New Sticking Plaster Can Treat Skin Cancer

15 March 2010 (Last Updated March 15th, 2010 18:30)

A sticking plaster that can treat skin cancer suffers at their GP surgery has been developed by UK doctors. Dundee's Ninewells Hospital professor James Ferguson, who invented the device said the Ambulight device works by triggering a chemical reaction that kills the cancer cells.

A sticking plaster that can treat skin cancer suffers at their GP surgery has been developed by UK doctors.

Dundee's Ninewells Hospital professor James Ferguson, who invented the device said the Ambulight device works by triggering a chemical reaction that kills the cancer cells.

"We get an 80–90% complete cure with this device," Ferguson said.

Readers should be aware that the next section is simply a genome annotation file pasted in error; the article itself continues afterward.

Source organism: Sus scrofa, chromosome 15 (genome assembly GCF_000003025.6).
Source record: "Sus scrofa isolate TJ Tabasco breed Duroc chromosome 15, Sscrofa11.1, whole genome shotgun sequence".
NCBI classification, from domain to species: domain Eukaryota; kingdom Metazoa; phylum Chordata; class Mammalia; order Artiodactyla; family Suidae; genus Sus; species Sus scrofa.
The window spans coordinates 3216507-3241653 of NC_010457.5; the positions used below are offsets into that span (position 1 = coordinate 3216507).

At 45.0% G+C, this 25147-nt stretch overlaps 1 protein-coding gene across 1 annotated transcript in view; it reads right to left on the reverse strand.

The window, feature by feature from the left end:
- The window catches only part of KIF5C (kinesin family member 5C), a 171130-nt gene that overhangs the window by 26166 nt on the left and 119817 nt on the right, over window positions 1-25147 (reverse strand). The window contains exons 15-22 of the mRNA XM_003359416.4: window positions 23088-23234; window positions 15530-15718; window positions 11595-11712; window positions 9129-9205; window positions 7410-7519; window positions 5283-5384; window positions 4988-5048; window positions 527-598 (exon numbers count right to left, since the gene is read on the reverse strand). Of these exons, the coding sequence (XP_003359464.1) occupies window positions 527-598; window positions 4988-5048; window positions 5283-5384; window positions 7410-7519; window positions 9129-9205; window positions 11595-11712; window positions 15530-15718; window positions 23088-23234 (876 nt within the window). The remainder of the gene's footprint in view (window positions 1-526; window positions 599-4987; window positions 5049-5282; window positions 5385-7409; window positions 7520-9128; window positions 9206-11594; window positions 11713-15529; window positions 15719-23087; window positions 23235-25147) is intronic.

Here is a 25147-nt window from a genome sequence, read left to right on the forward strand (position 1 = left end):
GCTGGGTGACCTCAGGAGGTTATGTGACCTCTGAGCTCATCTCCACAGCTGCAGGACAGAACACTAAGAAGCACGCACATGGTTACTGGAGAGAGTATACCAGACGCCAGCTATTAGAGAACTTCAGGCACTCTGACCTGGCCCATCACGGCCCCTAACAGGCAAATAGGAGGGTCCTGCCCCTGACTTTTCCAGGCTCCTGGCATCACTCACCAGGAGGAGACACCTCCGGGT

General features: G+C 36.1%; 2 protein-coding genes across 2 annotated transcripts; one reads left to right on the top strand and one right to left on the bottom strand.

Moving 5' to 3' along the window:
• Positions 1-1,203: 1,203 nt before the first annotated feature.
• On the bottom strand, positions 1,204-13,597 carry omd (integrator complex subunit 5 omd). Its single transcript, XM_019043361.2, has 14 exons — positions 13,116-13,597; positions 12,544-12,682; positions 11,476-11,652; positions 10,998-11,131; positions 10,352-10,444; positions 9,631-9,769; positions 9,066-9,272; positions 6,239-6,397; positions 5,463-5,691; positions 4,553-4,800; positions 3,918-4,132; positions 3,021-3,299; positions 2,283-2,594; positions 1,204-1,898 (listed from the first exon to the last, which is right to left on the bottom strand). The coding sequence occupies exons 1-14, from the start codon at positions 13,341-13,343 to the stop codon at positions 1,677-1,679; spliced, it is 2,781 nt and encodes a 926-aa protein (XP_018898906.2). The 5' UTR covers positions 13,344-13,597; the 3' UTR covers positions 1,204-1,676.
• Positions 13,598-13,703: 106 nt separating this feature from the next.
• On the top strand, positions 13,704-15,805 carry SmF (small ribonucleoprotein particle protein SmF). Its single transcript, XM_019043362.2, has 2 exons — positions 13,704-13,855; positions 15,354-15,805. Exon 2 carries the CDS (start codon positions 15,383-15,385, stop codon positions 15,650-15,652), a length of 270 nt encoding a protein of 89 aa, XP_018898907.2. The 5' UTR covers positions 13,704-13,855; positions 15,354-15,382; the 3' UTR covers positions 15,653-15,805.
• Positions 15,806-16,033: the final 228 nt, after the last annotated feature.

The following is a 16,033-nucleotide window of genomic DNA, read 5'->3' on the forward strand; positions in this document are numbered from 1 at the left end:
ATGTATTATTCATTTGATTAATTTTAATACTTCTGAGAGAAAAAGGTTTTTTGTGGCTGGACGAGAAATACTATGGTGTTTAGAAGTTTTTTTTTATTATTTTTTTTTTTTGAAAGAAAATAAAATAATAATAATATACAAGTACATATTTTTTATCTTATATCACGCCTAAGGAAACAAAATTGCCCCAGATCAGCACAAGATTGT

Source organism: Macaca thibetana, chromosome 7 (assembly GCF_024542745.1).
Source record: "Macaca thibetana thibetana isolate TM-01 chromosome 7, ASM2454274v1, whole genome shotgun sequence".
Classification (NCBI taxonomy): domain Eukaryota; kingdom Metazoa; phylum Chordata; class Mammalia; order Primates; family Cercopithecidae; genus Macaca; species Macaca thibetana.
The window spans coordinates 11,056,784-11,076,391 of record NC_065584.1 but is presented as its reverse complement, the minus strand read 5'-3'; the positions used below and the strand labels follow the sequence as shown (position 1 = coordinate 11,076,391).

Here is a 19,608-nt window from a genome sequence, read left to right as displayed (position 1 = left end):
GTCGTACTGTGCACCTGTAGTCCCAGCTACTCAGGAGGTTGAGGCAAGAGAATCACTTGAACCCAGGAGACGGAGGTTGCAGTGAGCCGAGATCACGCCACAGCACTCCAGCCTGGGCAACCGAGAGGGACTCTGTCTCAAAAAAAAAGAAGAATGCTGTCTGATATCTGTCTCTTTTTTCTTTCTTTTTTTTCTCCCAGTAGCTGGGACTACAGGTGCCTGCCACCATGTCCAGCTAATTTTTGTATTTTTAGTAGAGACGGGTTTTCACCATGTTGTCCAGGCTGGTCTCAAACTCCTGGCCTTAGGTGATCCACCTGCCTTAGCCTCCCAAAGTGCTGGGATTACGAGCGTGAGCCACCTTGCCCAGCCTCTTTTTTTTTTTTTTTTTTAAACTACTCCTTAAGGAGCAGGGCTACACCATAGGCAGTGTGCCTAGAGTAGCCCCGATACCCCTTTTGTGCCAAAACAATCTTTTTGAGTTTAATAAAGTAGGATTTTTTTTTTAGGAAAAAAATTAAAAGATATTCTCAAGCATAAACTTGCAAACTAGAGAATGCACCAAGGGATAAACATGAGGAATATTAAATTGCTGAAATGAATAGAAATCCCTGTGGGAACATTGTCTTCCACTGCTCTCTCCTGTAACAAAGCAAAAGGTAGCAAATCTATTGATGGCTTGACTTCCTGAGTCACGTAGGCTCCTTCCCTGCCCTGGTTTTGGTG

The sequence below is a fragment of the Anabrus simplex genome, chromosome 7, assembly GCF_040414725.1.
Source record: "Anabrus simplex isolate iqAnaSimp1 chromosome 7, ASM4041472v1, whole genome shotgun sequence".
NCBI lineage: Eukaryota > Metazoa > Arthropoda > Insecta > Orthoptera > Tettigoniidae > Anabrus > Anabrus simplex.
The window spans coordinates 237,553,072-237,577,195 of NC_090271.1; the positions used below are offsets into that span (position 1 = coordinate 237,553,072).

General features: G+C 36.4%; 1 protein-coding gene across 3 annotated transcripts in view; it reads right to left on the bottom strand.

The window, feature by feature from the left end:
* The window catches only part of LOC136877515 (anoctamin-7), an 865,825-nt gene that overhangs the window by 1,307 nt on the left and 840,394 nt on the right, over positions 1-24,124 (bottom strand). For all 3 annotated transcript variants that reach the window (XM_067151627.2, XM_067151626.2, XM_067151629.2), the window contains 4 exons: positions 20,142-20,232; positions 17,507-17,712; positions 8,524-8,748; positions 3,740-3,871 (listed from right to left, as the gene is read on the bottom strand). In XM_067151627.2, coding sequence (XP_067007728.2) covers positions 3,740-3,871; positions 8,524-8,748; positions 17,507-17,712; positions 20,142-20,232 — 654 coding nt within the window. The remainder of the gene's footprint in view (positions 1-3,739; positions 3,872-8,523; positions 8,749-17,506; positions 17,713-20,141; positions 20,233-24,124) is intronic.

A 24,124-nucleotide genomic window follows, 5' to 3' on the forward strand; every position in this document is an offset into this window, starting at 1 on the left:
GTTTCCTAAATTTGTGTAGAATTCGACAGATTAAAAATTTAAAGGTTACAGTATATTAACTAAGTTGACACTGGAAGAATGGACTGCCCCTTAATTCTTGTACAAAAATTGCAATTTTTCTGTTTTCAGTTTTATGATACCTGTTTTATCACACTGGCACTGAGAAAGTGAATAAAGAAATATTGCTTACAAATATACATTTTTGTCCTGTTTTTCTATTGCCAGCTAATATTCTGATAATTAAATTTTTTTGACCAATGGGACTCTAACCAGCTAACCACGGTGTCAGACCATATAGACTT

The device uses a new technique called photodynamic therapy, which uses light to activate powerful drugs placed on the cancerous area.

The device can only treat non-melanoma skin cancer, which is usually not fatal and extremely common, affecting around 81,000 people a year in Britain.

The device will not be suitable for the more fatal form of the disease, malignant melanoma, which affects around 10,000 people annually, according to telegraph.co.uk.

The Ambulight is to be officially launched at the European Society for Photodynamic Therapy in Monaco.